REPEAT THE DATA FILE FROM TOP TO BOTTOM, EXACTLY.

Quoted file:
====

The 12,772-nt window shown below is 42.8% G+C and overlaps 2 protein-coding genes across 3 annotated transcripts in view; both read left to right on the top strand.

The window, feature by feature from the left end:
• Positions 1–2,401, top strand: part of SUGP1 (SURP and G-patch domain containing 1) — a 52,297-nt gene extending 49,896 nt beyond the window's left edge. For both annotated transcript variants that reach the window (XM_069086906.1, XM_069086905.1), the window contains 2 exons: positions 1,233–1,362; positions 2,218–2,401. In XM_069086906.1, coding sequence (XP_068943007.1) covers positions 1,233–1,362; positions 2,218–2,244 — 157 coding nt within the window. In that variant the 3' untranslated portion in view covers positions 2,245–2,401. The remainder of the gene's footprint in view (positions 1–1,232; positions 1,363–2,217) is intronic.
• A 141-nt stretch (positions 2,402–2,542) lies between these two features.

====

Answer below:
The 12,772-nt window shown below is 42.8% G+C and overlaps 2 protein-coding genes across 3 annotated transcripts in view; both read left to right on the top strand.

The window, feature by feature from the left end:
• Positions 1–2,401, top strand: part of SUGP1 (SURP and G-patch domain containing 1) — a 52,297-nt gene extending 49,896 nt beyond the window's left edge. For both annotated transcript variants that reach the window (XM_069086906.1, XM_069086905.1), the window contains 2 exons: positions 1,233–1,362; positions 2,218–2,401. In XM_069086906.1, coding sequence (XP_068943007.1) covers positions 1,233–1,362; positions 2,218–2,244 — 157 coding nt within the window. In that variant the 3' untranslated portion in view covers positions 2,245–2,401. The remainder of the gene's footprint in view (positions 1–1,232; positions 1,363–2,217) is intronic.
• A 141-nt stretch (positions 2,402–2,542) lies between these two features.